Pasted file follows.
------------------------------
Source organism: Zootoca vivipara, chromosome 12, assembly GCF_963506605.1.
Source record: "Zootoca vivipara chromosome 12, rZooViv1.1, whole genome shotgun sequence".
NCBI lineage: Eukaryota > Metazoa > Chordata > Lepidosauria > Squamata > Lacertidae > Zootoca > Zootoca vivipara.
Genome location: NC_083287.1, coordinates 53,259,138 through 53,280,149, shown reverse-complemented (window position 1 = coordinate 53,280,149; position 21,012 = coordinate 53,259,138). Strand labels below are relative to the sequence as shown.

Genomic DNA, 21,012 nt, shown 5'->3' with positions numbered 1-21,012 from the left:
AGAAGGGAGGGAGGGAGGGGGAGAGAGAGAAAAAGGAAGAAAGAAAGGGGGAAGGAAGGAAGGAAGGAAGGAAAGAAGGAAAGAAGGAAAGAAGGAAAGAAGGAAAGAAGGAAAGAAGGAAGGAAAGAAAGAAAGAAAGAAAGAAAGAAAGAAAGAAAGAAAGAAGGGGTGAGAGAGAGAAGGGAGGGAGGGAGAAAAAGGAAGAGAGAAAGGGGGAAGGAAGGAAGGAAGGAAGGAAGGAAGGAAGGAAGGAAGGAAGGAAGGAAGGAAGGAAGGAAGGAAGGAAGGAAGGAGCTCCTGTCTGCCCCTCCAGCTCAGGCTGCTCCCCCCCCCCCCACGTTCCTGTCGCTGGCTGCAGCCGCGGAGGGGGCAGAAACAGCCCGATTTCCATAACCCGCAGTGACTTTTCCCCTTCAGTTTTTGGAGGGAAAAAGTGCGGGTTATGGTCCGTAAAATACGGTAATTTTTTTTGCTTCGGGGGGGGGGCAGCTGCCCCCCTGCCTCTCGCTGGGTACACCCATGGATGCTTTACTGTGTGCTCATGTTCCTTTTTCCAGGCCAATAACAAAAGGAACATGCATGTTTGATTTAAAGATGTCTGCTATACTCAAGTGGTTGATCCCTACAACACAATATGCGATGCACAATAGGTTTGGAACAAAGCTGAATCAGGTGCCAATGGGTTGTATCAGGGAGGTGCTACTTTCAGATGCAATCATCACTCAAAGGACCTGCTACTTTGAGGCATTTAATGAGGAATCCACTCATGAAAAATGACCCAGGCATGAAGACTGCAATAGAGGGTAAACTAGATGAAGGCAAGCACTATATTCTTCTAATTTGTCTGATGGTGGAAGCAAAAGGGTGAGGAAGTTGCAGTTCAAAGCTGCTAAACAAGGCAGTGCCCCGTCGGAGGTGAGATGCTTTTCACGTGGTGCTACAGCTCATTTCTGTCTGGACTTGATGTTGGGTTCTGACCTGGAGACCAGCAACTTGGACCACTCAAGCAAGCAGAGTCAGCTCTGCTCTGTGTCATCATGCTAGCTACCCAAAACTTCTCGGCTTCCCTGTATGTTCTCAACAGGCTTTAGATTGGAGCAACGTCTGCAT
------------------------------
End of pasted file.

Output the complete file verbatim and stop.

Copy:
Source organism: Zootoca vivipara, chromosome 12, assembly GCF_963506605.1.
Source record: "Zootoca vivipara chromosome 12, rZooViv1.1, whole genome shotgun sequence".
NCBI lineage: Eukaryota > Metazoa > Chordata > Lepidosauria > Squamata > Lacertidae > Zootoca > Zootoca vivipara.
Genome location: NC_083287.1, coordinates 53,259,138 through 53,280,149, shown reverse-complemented (window position 1 = coordinate 53,280,149; position 21,012 = coordinate 53,259,138). Strand labels below are relative to the sequence as shown.

Genomic DNA, 21,012 nt, shown 5'->3' with positions numbered 1-21,012 from the left:
AGAAGGGAGGGAGGGAGGGGGAGAGAGAGAAAAAGGAAGAAAGAAAGGGGGAAGGAAGGAAGGAAGGAAGGAAAGAAGGAAAGAAGGAAAGAAGGAAAGAAGGAAAGAAGGAAAGAAGGAAGGAAAGAAAGAAAGAAAGAAAGAAAGAAAGAAAGAAAGAAAGAAGGGGTGAGAGAGAGAAGGGAGGGAGGGAGAAAAAGGAAGAGAGAAAGGGGGAAGGAAGGAAGGAAGGAAGGAAGGAAGGAAGGAAGGAAGGAAGGAAGGAAGGAAGGAAGGAAGGAAGGAAGGAAGGAGCTCCTGTCTGCCCCTCCAGCTCAGGCTGCTCCCCCCCCCCCCACGTTCCTGTCGCTGGCTGCAGCCGCGGAGGGGGCAGAAACAGCCCGATTTCCATAACCCGCAGTGACTTTTCCCCTTCAGTTTTTGGAGGGAAAAAGTGCGGGTTATGGTCCGTAAAATACGGTAATTTTTTTTGCTTCGGGGGGGGGGCAGCTGCCCCCCTGCCTCTCGCTGGGTACACCCATGGATGCTTTACTGTGTGCTCATGTTCCTTTTTCCAGGCCAATAACAAAAGGAACATGCATGTTTGATTTAAAGATGTCTGCTATACTCAAGTGGTTGATCCCTACAACACAATATGCGATGCACAATAGGTTTGGAACAAAGCTGAATCAGGTGCCAATGGGTTGTATCAGGGAGGTGCTACTTTCAGATGCAATCATCACTCAAAGGACCTGCTACTTTGAGGCATTTAATGAGGAATCCACTCATGAAAAATGACCCAGGCATGAAGACTGCAATAGAGGGTAAACTAGATGAAGGCAAGCACTATATTCTTCTAATTTGTCTGATGGTGGAAGCAAAAGGGTGAGGAAGTTGCAGTTCAAAGCTGCTAAACAAGGCAGTGCCCCGTCGGAGGTGAGATGCTTTTCACGTGGTGCTACAGCTCATTTCTGTCTGGACTTGATGTTGGGTTCTGACCTGGAGACCAGCAACTTGGACCACTCAAGCAAGCAGAGTCAGCTCTGCTCTGTGTCATCATGCTAGCTACCCAAAACTTCTCGGCTTCCCTGTATGTTCTCAACAGGCTTTAGATTGGAGCAACGTCTGCAT